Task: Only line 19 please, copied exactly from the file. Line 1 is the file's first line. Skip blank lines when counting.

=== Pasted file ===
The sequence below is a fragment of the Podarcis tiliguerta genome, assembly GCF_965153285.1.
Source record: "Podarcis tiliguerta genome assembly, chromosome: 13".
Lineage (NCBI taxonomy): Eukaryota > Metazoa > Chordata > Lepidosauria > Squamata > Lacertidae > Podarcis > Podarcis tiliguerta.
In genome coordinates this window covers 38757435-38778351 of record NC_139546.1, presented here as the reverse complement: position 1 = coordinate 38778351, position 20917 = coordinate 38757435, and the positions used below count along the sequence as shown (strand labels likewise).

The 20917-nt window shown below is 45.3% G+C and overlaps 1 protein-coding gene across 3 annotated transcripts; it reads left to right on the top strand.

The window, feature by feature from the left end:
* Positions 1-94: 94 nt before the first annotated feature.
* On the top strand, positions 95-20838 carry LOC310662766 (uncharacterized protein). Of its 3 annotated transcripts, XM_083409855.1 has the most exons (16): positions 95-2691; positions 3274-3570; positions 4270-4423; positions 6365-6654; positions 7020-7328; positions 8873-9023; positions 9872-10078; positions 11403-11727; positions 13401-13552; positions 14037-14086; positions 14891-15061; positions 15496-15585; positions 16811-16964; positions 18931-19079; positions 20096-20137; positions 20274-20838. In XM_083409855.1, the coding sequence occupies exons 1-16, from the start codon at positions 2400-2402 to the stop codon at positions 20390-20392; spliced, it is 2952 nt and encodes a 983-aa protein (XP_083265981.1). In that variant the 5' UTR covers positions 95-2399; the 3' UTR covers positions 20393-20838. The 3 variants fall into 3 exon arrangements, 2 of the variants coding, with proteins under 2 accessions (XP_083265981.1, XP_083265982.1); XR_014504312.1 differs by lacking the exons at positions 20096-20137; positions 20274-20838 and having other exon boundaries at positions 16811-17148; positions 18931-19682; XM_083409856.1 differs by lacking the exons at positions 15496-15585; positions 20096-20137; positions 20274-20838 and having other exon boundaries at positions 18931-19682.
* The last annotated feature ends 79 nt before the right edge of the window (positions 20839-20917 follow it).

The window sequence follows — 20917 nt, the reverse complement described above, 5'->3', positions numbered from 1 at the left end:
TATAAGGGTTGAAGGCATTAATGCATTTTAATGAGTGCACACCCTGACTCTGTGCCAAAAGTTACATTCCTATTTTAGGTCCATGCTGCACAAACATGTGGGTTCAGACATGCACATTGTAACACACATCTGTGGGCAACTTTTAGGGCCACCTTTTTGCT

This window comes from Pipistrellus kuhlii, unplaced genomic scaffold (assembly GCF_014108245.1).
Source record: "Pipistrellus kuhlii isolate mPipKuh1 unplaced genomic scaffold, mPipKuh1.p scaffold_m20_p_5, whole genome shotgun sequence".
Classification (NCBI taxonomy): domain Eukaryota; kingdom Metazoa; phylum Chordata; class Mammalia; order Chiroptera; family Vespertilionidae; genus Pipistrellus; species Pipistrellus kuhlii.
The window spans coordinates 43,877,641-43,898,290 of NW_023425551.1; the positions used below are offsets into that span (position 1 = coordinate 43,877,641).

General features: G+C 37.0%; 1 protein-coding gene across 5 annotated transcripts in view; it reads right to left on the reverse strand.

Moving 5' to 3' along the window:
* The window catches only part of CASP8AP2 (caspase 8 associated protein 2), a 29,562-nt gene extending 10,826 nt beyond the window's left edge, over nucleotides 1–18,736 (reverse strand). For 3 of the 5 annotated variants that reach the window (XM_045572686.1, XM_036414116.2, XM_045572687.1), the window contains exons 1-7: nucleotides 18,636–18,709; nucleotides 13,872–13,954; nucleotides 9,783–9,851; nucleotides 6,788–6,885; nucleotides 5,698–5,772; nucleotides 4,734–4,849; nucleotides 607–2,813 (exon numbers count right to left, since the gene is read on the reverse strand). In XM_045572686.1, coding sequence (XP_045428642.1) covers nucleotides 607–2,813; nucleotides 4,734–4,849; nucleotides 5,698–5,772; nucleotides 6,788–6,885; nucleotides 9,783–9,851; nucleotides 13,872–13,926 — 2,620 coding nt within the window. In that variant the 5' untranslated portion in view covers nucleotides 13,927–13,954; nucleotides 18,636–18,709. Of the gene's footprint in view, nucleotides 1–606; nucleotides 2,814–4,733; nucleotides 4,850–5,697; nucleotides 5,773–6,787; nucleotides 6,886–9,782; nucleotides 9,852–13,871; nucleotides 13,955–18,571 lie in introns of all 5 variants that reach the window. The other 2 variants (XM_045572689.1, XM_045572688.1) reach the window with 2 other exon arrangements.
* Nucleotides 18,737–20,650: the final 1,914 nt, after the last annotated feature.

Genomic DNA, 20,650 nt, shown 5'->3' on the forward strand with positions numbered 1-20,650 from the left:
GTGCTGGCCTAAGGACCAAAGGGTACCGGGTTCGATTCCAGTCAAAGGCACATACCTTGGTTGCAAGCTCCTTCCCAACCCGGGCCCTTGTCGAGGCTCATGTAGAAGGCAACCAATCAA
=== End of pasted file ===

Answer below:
* Nucleotides 18,737–20,650: the final 1,914 nt, after the last annotated feature.